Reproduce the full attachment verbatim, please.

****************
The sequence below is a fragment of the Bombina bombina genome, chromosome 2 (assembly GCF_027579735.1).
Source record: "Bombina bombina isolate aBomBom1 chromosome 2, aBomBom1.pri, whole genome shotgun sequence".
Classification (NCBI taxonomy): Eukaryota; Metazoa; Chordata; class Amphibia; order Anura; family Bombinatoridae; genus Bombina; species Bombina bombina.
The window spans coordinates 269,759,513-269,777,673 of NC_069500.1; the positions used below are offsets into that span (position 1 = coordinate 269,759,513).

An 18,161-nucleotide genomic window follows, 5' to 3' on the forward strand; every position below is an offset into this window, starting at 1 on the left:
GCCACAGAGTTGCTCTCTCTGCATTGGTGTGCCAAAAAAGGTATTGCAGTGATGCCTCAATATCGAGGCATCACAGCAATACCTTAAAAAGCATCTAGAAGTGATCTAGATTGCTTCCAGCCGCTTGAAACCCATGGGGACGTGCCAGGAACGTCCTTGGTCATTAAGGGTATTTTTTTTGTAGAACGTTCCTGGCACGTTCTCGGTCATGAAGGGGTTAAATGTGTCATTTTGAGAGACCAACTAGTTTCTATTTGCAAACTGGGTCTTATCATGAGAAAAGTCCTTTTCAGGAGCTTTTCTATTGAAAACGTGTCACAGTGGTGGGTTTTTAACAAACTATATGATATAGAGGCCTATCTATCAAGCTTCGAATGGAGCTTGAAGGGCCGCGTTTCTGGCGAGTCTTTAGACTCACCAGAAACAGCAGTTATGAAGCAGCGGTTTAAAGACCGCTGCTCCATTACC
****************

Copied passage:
The sequence below is a fragment of the Bombina bombina genome, chromosome 2 (assembly GCF_027579735.1).
Source record: "Bombina bombina isolate aBomBom1 chromosome 2, aBomBom1.pri, whole genome shotgun sequence".
Classification (NCBI taxonomy): Eukaryota; Metazoa; Chordata; class Amphibia; order Anura; family Bombinatoridae; genus Bombina; species Bombina bombina.
The window spans coordinates 269,759,513-269,777,673 of NC_069500.1; the positions used below are offsets into that span (position 1 = coordinate 269,759,513).

An 18,161-nucleotide genomic window follows, 5' to 3' on the forward strand; every position below is an offset into this window, starting at 1 on the left:
GCCACAGAGTTGCTCTCTCTGCATTGGTGTGCCAAAAAAGGTATTGCAGTGATGCCTCAATATCGAGGCATCACAGCAATACCTTAAAAAGCATCTAGAAGTGATCTAGATTGCTTCCAGCCGCTTGAAACCCATGGGGACGTGCCAGGAACGTCCTTGGTCATTAAGGGTATTTTTTTTGTAGAACGTTCCTGGCACGTTCTCGGTCATGAAGGGGTTAAATGTGTCATTTTGAGAGACCAACTAGTTTCTATTTGCAAACTGGGTCTTATCATGAGAAAAGTCCTTTTCAGGAGCTTTTCTATTGAAAACGTGTCACAGTGGTGGGTTTTTAACAAACTATATGATATAGAGGCCTATCTATCAAGCTTCGAATGGAGCTTGAAGGGCCGCGTTTCTGGCGAGTCTTTAGACTCACCAGAAACAGCAGTTATGAAGCAGCGGTTTAAAGACCGCTGCTCCATTACC